Too bad. I think it is a fine mechanism to keep newspapers honest.

I was surprised at how shallow and uninformative the article was, especially after so much time had gone into it, and how it had attracted so much pre-publication interest. The article shows the reader almost nothing about what makes SSC interesting, instead spending most of its paragraphs hunting for or alluding to evidence of possible wrongthink. There's a quality pop-news profile to be written about Scott, his blog, and the community that respects it, but the New York Times didn't seem to even try to write it. A missed opportunity and a blot on their reputation.

Yeah, they did not even tried to discuss what could make it attractive in the first place, too busy looking for trace of sexism, racism and stuff.

Other comments have summed up my opinion on the article pretty well so I will not rehash it. However I do want to emphasize that the "winning move is not to play" as Dentin said. When Scott said the NYT was going to reveal his identity, his readers wrote to the reporter and editor. The article framed this as Scott trying to dox a journalist in a retaliatory matter. 

In fact, I wouldn't be shocked if any follow-up to that story mentioned this thread or another one like it on some other website.

Good points. "How should we respond" is also a strange framing IMO because it unquestioningly assumes that there's a need to coordinate as a community (on Lesswrong of all places, which isn't even a Scott-themed reddit or the commenters on his blog). Personally I think any coordination around this sort of thing is pretty weird and people should just do what they think they should do (and maybe that includes some person writing a personal post on why they want to boycot the newspaper, in the hope to inspire some others, etc.). 

I updated my OP with the link, thanks for sharing it!

I don't think an answer is needed, the article is so bad, I'm surprised NYT even published it. Best not even mention it again, lest it gets more publicity than it deserves.

This article I wrote a few months ago may prove instructive.  I had dealings with the guy long before this recent situation, and they were not good. https://medium.com/@garyweiss_86200/cade-metz-pulls-a-deep-capture-on-slate-star-codex-da649e8efe7

So the kind of person who outsources their ethics takes to the NYT will now stay far away from the SSC community. I don't see a problem really

The article pulls quotes out of context, looking for the problematizing angle, distorting the implications of word choice.

Meta: Exactly the same thing could happen with this discussion, if Cade Metz was in a mood to write an article about Less Wrong. Just saying. It could probably be twisted into something like: "the mysterious evil people who manipulate Silicon Valley from shadows are having a sinister discussion about how to retaliate against a brave journalist who exposed the secrets of their cult."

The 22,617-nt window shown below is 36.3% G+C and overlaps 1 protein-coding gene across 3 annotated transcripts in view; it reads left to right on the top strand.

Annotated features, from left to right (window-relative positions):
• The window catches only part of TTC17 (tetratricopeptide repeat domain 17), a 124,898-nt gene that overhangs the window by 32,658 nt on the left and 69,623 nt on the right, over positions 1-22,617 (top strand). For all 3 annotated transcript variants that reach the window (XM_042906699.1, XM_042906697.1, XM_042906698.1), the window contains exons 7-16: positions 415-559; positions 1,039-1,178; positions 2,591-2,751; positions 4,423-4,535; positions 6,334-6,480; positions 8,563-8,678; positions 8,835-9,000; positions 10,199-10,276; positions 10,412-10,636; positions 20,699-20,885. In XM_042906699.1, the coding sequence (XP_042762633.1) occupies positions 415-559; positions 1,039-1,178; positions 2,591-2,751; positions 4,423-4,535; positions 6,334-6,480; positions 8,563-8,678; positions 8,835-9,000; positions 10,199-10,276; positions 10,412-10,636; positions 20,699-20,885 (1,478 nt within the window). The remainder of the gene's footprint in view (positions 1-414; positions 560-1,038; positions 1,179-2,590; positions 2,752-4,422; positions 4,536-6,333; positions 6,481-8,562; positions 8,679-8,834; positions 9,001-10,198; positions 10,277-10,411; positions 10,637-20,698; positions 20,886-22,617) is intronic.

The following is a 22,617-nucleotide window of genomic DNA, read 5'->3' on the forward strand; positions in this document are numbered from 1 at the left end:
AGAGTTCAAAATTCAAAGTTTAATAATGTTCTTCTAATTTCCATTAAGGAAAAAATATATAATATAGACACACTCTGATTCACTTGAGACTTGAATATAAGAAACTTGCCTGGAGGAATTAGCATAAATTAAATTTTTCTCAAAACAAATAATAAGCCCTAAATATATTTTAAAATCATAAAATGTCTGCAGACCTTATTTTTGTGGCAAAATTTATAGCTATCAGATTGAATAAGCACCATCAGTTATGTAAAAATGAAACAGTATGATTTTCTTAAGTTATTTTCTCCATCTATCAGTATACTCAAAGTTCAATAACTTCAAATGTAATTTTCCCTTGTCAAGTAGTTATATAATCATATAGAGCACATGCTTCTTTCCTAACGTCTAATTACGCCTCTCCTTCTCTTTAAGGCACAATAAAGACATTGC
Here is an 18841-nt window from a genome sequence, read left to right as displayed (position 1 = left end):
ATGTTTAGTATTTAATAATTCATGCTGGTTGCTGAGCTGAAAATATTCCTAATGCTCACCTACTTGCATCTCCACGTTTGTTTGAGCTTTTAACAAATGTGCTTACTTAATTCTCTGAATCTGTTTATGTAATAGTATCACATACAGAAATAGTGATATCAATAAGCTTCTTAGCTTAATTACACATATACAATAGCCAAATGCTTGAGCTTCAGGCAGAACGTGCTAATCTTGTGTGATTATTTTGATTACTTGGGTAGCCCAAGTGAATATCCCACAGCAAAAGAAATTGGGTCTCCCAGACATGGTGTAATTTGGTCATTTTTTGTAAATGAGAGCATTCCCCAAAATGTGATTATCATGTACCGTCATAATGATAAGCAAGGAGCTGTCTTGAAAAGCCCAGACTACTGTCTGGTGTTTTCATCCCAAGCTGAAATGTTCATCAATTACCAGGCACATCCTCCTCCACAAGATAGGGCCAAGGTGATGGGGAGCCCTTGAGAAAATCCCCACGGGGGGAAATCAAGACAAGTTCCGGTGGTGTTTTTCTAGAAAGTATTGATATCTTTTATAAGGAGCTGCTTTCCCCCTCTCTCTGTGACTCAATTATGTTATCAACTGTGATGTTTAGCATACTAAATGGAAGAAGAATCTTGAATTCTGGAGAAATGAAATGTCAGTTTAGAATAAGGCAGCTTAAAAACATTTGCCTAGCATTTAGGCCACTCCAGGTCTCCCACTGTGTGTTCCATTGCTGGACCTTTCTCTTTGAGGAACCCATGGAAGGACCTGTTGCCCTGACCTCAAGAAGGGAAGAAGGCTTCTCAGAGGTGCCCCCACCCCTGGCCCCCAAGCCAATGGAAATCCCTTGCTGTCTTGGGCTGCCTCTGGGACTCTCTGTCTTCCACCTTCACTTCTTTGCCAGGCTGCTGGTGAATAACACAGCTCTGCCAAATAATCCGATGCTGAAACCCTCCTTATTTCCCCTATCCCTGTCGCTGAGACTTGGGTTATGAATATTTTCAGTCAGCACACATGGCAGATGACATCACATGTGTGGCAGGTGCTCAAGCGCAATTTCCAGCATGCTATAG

To me the story seemed composed of two almost unrelated parts. (At least this is how I remember it; I am not going to re-read it again.) I think the second part is the main attack on Scott, and the first part is essentially constructing the argument why attacking Scott is "punching down". I am possibly just imagining things, but I wonder whether the second part was written first (before Scott took down his blog), and the first part was added later when it became obvious that many famous people would defend Scott, to explain that it's actually evidence that those people are part of Scott's sinister cabal.

For those of us writing under a pseudonym, should we all just be revealing our real names

You forgot the part about quitting our jobs first. :( Luckily, I am not a sufficiently big fish to care.

Also, I oppose the norm of "people should write under their real names" that is being pushed on us by the advertising/tracking business. I probably cannot win here, but that is no reason to make their jobs easier.

People who read newspapers have short memory. Two weeks later no one will remember this. It's just that the next time someone else decides to make a hatchet job on the rationalist community, they will have one more "reliable source" to quote. Also, someone will quote that article in Wikipedia. I can almost guess his name.

Is the article a fair and much-needed outside piece of criticism that we should take seriously? We talk a bigger game about accepting and integrating outside criticism than many communities. Maybe this is our chance to really put that into practice?